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The Society of American Indians (sai) published the first issue of its Quarterly Journal in 1913. For two years, prior to it being renamed the American Indian Magazine in 1916, editor-general Arthur C. Parker worked tirelessly to establish the Quarterly Journal as an “organ” that would unite Native Americans across tribal and political boundaries. In pursuit of this objective Parker editorialized in 1914 that to “live, any organization dedicated to the regeneration of mankind, to the promulgation of happiness, and the stimulation of usefulness in men must have a soul.”1 Parker urged American Indians to unite and direct their “soul energy,” or the disparate forces that connected “the body and the mind,” to the task of Indian “regeneration,” “happiness,” and “usefulness” in the early twentieth century.2

Parker’s words were well chosen. Virtually all early twentieth-century Native Americans considered the “soul” a vitally important life-giving source. Some, such as the Havasupai Indians of Arizona, believed that a person had one soul. Others, like the Apache and Navajo, held to the belief that the soul was divided into two parts. And still others, like the Mojave in the Southwest and the Cherokees in the woodland South, insisted that individuals possessed four souls (Brown 95; Johnston 19; Crawford and Kelley 589). By using the language of the “soul” and “soul energy,” Parker highlighted how the Quarterly Journal strove to encourage Indigenous people to unite and direct their “soul energy” to the pan-Indian objectives of the sai.

Reflecting on the sai’s accomplishments in 1915, Parker emphasized how Native American “soul energy” had produced a publication that provided Indigenous people “with the means for expressing their ideas [End Page 263] in a united way.”3 Parker believed the Quarterly Journal was making a unique contribution to Native American culture and politics. Despite Parker’s lofty assertions, there has been little scholarship analyzing the sai and its journal of record. Hazel W. Hertzberg’s The Search for an American Indian Identity (1971) remains the most sustained scholarly analysis of the sai. Hertzberg provides insightful biographies of key players in the sai—such as Charles Eastman (Santee-Sioux), Carlos Montezuma (Mohave-Apache), Sherman Coolidge (Arapaho), and the influential non-Native educator and sociologist Fayette A. McKenzie (ch. 1). Hertzberg does not focus on the historical significance of the Quarterly Journal in twentieth-century American Indian history; instead, she uses the journal as a primary source that situated the sai in the early twentieth-century tradition of American progressivism. Similar to the era’s “progressive” political reformers elected to state and federal offices and African American leaders committed to the liberal ideals of American democracy, Hertzberg portrays the sai as an organization committed to unifying American Indian people behind a program of “race pride,” education, and birthright citizenship.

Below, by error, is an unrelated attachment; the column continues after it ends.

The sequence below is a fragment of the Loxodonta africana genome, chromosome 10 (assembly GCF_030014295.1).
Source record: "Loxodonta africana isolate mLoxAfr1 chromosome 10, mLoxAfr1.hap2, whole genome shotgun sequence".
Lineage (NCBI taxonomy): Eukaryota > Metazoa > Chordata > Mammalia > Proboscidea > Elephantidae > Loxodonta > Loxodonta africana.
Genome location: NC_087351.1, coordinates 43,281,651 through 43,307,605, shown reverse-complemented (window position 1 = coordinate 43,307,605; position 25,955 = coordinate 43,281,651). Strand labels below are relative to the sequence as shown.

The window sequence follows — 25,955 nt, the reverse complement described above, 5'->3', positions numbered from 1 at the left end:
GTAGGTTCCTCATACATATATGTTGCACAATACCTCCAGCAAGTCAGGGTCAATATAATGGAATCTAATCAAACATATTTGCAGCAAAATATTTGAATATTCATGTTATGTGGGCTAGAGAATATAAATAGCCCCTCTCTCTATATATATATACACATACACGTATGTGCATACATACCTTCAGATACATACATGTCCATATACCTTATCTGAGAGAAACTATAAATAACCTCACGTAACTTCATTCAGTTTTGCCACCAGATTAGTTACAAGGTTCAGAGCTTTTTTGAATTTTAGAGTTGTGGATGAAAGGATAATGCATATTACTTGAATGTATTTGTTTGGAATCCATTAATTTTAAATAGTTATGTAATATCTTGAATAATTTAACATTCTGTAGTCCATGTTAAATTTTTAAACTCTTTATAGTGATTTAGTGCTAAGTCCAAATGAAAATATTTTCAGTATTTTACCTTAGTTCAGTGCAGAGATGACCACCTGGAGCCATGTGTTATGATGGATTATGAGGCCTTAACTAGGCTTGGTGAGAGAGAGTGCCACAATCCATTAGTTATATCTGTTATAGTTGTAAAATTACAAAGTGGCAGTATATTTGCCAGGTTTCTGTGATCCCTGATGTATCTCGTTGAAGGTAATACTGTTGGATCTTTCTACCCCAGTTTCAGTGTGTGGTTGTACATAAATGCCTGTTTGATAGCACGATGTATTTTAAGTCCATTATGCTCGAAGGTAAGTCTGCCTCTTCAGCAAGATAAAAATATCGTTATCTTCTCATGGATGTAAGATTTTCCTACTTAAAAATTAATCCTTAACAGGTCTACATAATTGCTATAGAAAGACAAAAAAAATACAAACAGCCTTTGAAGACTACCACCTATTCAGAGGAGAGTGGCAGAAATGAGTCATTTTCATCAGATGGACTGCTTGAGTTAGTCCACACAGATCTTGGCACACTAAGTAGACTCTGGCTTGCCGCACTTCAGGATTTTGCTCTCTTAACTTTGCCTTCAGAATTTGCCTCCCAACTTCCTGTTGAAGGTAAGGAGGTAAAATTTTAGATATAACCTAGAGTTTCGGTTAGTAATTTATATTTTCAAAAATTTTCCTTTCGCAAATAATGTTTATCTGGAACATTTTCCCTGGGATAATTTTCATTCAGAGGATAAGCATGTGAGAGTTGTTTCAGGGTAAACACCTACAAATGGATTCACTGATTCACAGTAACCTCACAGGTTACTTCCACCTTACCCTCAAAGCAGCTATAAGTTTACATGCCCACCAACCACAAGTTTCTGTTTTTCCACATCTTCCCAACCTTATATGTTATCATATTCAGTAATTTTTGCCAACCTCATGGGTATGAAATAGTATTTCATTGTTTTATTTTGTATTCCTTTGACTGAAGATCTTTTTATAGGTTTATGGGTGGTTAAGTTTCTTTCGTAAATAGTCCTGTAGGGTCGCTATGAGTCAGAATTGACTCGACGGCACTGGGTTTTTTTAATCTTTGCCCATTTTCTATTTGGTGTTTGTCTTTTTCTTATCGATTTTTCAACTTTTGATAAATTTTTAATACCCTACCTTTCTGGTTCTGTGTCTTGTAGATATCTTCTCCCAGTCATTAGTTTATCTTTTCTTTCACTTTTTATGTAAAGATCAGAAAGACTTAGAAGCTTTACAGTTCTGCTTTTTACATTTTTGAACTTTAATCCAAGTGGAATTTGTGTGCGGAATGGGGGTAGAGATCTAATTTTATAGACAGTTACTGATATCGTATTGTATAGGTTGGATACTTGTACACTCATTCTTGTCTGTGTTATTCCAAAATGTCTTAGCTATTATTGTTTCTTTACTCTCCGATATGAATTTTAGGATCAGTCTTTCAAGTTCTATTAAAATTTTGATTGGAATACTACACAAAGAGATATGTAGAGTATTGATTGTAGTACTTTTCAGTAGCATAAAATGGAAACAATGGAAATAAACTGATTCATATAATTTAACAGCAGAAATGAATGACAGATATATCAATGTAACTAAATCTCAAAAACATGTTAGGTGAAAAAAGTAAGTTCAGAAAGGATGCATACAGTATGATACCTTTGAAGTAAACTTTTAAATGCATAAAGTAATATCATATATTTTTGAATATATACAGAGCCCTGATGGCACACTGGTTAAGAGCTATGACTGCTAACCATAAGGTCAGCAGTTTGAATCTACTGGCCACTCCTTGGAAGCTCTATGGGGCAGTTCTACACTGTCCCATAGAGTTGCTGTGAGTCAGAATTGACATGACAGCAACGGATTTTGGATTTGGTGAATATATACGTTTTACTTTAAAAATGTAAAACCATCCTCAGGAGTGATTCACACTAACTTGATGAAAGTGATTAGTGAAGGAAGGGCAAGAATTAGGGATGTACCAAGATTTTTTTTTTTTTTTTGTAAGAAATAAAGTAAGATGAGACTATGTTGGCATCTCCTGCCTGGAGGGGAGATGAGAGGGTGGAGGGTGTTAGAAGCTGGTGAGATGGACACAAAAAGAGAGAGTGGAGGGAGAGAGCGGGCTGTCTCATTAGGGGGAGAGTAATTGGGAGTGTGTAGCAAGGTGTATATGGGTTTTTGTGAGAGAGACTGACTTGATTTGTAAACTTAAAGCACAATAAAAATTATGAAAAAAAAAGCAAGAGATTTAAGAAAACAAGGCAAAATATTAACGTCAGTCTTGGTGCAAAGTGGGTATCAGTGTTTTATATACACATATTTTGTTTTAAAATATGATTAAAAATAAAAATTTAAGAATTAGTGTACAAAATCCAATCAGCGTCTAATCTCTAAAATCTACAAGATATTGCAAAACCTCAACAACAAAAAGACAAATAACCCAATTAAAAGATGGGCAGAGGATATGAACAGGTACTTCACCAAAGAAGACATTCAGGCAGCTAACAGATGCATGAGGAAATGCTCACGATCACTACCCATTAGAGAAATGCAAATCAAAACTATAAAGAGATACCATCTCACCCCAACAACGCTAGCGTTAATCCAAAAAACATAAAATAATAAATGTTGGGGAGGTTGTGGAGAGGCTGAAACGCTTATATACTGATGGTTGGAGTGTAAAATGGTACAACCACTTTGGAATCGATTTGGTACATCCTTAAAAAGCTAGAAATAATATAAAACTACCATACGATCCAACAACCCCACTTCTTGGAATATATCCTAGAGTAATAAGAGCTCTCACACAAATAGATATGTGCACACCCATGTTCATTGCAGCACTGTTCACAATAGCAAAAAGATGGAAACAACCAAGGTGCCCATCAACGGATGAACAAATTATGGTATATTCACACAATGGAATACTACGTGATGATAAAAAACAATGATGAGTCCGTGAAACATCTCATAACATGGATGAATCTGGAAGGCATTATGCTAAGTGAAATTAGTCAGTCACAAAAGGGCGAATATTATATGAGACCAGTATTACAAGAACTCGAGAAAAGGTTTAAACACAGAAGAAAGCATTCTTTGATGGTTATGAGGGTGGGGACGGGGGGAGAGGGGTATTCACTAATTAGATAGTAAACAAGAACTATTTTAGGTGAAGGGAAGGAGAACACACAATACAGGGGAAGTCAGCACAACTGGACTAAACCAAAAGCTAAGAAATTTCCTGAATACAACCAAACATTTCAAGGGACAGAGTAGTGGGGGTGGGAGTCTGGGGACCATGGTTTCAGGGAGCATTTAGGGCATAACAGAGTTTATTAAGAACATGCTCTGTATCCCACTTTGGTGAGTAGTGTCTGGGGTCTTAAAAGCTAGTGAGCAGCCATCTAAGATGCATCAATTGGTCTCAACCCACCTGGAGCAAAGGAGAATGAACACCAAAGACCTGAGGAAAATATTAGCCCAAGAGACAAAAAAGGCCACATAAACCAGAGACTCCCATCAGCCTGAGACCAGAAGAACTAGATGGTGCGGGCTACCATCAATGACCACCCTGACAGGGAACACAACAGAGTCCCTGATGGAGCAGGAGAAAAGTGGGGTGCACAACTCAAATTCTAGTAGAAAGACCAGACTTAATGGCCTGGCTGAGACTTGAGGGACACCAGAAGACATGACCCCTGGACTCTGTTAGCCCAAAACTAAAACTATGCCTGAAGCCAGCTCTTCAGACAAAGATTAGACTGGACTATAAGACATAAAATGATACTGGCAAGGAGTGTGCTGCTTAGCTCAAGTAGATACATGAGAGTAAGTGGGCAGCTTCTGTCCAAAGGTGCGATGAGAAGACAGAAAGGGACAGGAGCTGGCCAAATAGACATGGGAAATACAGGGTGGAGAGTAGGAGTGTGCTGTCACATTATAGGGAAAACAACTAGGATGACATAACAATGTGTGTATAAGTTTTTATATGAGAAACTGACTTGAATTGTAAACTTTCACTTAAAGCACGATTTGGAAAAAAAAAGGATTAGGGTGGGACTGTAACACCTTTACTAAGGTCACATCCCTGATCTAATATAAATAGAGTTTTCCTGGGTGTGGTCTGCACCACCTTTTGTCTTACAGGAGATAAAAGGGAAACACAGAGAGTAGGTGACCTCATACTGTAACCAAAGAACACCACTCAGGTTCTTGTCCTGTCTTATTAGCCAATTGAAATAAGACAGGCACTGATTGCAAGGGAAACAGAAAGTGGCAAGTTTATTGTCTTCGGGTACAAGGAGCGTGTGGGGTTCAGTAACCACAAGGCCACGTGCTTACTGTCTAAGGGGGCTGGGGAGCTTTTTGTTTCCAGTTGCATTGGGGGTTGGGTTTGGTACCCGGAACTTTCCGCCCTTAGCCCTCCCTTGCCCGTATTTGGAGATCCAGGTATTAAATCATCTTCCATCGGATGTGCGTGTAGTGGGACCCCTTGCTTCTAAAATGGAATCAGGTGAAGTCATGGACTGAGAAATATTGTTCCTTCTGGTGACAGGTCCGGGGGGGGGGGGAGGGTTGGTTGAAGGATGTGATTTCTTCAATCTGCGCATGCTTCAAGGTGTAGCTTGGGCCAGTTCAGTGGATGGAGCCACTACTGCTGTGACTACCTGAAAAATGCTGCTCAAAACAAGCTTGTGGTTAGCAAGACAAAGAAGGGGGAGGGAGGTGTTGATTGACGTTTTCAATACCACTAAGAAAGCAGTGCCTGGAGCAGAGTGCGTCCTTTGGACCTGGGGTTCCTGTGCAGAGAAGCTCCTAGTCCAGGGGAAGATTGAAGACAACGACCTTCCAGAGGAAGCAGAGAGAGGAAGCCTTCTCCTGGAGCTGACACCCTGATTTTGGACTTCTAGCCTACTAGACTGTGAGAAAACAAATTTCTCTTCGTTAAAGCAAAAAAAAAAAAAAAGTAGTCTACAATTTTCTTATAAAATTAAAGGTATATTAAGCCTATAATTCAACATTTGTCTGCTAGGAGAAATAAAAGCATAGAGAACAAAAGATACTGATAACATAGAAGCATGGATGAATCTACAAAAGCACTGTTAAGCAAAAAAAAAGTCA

More recent scholarship, such as that by David E. Wilkins and Heidi K. Stark, reinforces Hertzberg’s conclusions. Wilkins and Stark argue that the sai was “similar to the white reform organizations and the developing black movements of the Progressive Era. Middle class, well-educated, they preached self-help, race pride, and responsibility” (195). While such analysis has its merits, there remains a dearth of attention focused on the Quarterly Journal’s contribution to early twentieth-century American Indian intellectual history and the terms upon which Parker and the journal’s contributors attempted to outline an intellectual platform from which to shape its social and political message. Indeed, in trying to understand the sai and its journal of record on its own terms, we should not forget that while groups such as the Philadelphia-based Indian Rights Association, the Indian Citizenship Association of Boston, or the Indian Board of Cooperation in California staked out the rhetorical parameters of Indian reform by the time the sai was founded in 1911, the sai and its journal of record were alone in being run and operated by Native American people (Hagan, Indian 165; Maddox 16, 123).

Under Arthur C. Parker’s editorship and the input of five contributing editors—Coolidge, Montezuma, Howard E. Gansworth (Tuscarora), Henry...

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Additional Information

ISSN
1534-1828
Print ISSN
0095-182X
Pages
pp. 263-289
Launched on MUSE
2013-08-09
Open Access
No
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